Coming into the 2015-16 season with the Maple Leafs, fans knew that they were going to experience a difficult and often frustrating time watching their favourite team on the ice. It was a rebuilding year that promised a new system and a revolving door of players, in order to showcase to the coaching staff and management exactly what the organization has available.
Through the first portion of the season, one problem has arisen and made itself abundantly clear: the Maple Leafs have a goaltending problem. Jonathan Bernier, who was supposed to be the starter, has looked mediocre in most, if not all, of his starts. James Reimer, a free agent at the end of the season, has taken the reins and run with the starter’s job.
The Maple Leafs have also been keeping an eye on the goaltending market, for either a proven starter or a potential prospect that can become a regular in the coming years.
The former Los Angeles King was supposed to be the number one goaltender for the Buds this year. He was signed to a new contract over the summer that will see him make $4.15 million this year and next. Bernier is getting paid starters money and yet he has been unable to find his groove.
Mike Babcock gave him support to start the season, but despite the vote of confidence, Bernier struggled and at this point in time has yet to record his first win of the season. Bernier is a solid goaltender. For whatever reason, this season has seen him struggle and give up incredibly soft goals; Derek Stepan’s from centre ice against the Rangers is the most recent example of exactly how this season has started for Bernier.
The Quebec native has now lost the confidence of his head coach, who will now ride Reimer as far as he can take him.
The former 99th overall pick in 2006 has been nothing short of spectacular when he slides into the Leafs net to begin their games. With the faltering of Bernier, the Leafs needed a competent netminder to assume the starting duties. Reimer has been a revelation and was even named the third star of the week for his efforts.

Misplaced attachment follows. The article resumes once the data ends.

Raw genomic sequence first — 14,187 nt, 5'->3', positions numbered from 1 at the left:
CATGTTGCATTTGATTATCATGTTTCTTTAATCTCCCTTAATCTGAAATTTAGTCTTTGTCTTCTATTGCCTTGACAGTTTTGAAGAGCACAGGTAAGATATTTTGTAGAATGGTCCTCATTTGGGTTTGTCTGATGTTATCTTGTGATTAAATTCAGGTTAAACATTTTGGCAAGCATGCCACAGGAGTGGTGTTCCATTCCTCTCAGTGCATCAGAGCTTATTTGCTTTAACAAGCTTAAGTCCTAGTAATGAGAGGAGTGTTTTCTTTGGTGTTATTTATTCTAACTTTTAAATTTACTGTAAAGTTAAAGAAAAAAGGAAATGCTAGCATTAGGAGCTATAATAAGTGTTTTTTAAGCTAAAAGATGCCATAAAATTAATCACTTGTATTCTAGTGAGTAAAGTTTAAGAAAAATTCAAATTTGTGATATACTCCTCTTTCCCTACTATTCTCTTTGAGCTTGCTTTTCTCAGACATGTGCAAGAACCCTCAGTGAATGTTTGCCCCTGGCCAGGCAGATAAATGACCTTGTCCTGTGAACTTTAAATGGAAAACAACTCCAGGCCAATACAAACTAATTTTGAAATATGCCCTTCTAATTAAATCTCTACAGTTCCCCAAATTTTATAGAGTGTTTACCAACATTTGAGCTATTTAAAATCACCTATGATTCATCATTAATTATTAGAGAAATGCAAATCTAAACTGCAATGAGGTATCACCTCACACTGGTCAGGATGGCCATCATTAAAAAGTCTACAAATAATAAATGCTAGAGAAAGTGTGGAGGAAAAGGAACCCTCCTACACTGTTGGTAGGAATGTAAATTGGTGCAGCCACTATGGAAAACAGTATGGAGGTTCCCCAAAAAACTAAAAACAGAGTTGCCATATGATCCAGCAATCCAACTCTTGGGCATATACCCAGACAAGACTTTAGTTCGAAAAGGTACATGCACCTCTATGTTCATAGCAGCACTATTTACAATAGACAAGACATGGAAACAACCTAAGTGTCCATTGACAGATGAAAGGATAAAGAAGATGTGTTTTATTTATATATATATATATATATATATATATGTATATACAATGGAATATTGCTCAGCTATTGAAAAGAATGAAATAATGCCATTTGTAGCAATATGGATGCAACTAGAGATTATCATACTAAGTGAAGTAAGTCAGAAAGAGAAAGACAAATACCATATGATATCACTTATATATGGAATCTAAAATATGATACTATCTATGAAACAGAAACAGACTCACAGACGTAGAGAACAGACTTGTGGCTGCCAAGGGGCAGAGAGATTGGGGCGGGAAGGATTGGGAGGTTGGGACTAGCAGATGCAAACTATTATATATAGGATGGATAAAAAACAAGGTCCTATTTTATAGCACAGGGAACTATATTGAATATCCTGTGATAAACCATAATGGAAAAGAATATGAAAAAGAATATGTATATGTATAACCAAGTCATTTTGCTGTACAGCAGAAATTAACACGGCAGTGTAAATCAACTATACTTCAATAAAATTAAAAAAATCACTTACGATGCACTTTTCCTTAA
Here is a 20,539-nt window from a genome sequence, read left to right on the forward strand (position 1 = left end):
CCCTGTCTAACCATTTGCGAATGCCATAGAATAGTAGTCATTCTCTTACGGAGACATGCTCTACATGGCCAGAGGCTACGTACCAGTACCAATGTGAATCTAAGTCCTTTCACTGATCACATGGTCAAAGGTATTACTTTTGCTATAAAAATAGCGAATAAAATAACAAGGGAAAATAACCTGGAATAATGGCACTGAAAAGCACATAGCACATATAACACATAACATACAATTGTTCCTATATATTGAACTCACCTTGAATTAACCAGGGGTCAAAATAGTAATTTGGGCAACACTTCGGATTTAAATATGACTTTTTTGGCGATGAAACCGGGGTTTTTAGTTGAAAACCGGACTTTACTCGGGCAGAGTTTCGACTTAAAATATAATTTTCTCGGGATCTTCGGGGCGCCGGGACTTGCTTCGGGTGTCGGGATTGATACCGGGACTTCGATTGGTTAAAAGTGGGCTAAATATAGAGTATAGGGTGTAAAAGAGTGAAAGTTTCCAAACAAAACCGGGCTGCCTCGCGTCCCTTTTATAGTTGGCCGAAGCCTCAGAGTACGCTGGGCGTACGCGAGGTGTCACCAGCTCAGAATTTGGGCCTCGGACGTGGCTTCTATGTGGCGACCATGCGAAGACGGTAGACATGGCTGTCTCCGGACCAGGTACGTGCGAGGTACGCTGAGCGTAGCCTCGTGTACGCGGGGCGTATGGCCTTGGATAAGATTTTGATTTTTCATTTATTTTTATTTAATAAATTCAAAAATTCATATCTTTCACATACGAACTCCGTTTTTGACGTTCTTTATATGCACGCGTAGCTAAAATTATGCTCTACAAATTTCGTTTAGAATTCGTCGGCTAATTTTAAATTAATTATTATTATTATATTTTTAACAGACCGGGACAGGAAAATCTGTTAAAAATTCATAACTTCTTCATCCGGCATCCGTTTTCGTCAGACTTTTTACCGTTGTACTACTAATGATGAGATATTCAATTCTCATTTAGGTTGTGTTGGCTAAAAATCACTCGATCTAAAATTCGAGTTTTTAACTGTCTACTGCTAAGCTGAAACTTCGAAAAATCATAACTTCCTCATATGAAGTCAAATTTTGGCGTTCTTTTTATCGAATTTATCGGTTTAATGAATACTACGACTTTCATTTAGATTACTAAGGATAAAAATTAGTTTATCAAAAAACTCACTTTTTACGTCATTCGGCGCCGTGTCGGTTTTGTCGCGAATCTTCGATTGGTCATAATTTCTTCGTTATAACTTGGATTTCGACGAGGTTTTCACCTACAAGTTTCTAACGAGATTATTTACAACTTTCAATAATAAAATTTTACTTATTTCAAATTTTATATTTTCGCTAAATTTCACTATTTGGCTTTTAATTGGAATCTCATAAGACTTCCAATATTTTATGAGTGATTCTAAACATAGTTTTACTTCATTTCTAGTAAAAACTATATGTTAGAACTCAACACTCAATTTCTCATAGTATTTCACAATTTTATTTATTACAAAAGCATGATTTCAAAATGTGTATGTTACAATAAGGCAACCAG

The problem lies in the fact that Reimer is not supposed to be the starting goalie. He is a free agent at the end of this season, and will more than likely move on to another team. He holds value right now, and the Leafs should look to trade him and acquire more assets. The potential trouble is if they do trade him, is Bernier the option they want in net right this second?
The Maple Leafs have some interesting options. This year is not at all about getting into the playoffs, it’s about evaluating the talent in the organization and securing picks and young players to add to the stockpile. The Leafs should be giving Bernier all the help they can get, in order to get him back in top playing form.
That way, if Reimer does indeed get moved later on, they still have a goalie who they can rely on for at least another year. There are a couple of other options as well. Garret Sparks and Antonie Bibeau, both with the Toronto Marlies, have impressed in the AHL so far this year. Both are young and itching for the chance to prove they belong in the NHL.
Another option is to trade for a young prospect that the Maple Leafs think would have a decent shot of becoming the goalie of the future. Lou Lamoriello usually keeps his cards pretty close to his chest, and is probably keeping an ear to the ground just in case anything will come up. The chances a team is willing to part with a young up and coming goalie prospect are pretty slim however.
The Maple Leafs haven’t had a solid and sure-fire number one goaltender in net for many years. The new regime must find a solution soon, as the Leafs are going nowhere fast without the help of a stellar player between the pipes.
My name is Anthony Fusco. Through school, I completed a joint degree involving an Honours B.A. in Journalism from Wilfrid Laurier University and a Videography and Broadcasting degree through Conestoga College.
I currently work for the University of Toronto as a Varsity Sports Announcer and for the Toronto Maple Leafs as part of their game presentation squad.
I’m also the play by play voice of the Kelowna Falcons, a baseball team located in British Columbia.
My goal is to one day be a hockey broadcaster.